The broadcasting supervisory board is due to convene on 9 April, according to its chair, Rein Veidemann, when, amongst other topics, a complaint from Conservative People's Party of Estonia (EKRE) MP Martin Helme will be examined, BNS reports.
Mr Helme sent a letter to the board on Wednesday, which later appeared on online news portal Delfi, in which he called for the removal of journalists he described as ''biased'' from the airwaves, and accused the broadcaster of bias in its coverage following the 3 March election.
Citing the 2007 act which governs the public broadcaster and which Mr Helme said ERR was in violation of, he also stated that the offending journalists should be ''punished''.
The supervisory board includes Mr Helme himself, as EKRE representative, together with members from each of the other elected political party, plus four independent experts.
Comment on the complaint has come from a variety of quarters.
Prime Minister Jüri Ratas (Centre) told ERR's Estonian news on Thursday that: ''No politician has the right to take journalists off the air, or tell them they cannot work somewhere".
Executive manager of the Estonian Newspaper Association and journalism professor Mart Raudsaar agreed that which journalists are suitable and which are not was not a matter for politicians to decide.
"It is a matter of the editorial board's autonomy," he said.
Supervisory board member Paavo Nõgene noted that in the absence of naming names or concrete examples, Mr Helme's complaint was difficult to evaluate off the bat.
"Personally, I value the work of ERR professionals, from cameramen to journalists, very highly," Mr Nõgene said.
ERR's ethics ombudsman Tarmu Tammerk also stated that only specific complaints can be addressed, not general statements.
"It is not appropriate to talk about punishing journalists on the backdrop of such vague descriptions, especially if the idea comes from an MP," Mr Tammerk said, adding, however, that he has reminded journalists of the need to maintain impartiality during such turbulent times in politics.
"The style of some interviews has raised questions as to whether ERR is holding to the principle of neutrality," Mr Tammerk said.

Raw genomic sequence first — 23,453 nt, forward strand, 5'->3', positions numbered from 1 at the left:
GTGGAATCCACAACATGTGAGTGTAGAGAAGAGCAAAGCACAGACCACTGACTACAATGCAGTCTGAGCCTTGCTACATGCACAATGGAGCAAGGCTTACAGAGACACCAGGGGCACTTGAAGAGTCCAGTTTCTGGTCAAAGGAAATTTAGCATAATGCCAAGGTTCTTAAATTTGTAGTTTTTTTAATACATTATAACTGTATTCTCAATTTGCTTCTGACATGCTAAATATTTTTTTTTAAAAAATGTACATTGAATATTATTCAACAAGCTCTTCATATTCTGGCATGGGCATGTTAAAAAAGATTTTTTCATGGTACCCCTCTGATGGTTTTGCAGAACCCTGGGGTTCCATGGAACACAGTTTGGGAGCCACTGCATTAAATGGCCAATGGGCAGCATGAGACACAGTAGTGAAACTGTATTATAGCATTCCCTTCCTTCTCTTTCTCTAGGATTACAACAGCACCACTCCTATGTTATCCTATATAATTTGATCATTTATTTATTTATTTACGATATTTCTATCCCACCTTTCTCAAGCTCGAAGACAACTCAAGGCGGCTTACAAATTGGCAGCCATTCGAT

Nevertheless, when looking at the post-election coverage picture in its entirety, Mr Tammerk said he finds no reason to describe ERR coverage as unbalanced.
On Thursday, ERR Head of News and Sport Anvar Samost said that journalists at the public broadcaster did their best to comply with journalistic standards at all times, and that such a request from a politician, in particular one who sits on the broadcasting supervisory council, was inappropriate.
While Mr Helme did not mention any names or specific incidents, and notwithstanding Jüri Ratas' comments, the Centre Party's supervisory board representative Marika Tuus-Laul said that she partly agrees with Mr Helme's criticism.
"Looking at Priit Kuusk's interview with Prime Minister Jüri Ratas, it was very ugly, aggressive and pushy. Entirely unbecoming," she said, adding presenter Johannes Tralla's name to her brief litany.
"He interjects and interrupts," Ms Tuus-Laul said, in reference to an interview Mr Tralla conducted with Centre MP Mikhail Kõlvart.
Centre is into its third week of coalition negotiations with EKRE following the 3 March election, together with Isamaa. When asked, the latter's representative on the supervisory board, Viktoria Ladõnskaja-Kubits, simply said that: "If a proposal has been made, we will discuss it''.
ERR faced protests from the Richness of Life party in February, when members picketed the broadcaster's TV house in central Tallinn. The party claimed its exclusion from a series of pre-election discussion broadcasts was unfair and unconstitutional. ERR's own regulations required that parties run the full 125-candidate list nationwide, for inclusion in the debates. While Richness of Life ran in all 12 electoral districts in the election, it did not run a full list of candidates, sending on average two or three candidates per district.
EKRE MP and leader of its youth wing, Ruuben Kaalep, had at least one opinion piece published in daily Eesti Päevaleht (EPL) in 2018, under a pseudonym. He had reportedly also been behind social media comments posted under fake, or pseudonymous, accounts. ERR's ethics ombudsman stated in January that these activities constituted fraudulent activity.
Editor: Andrew Whyte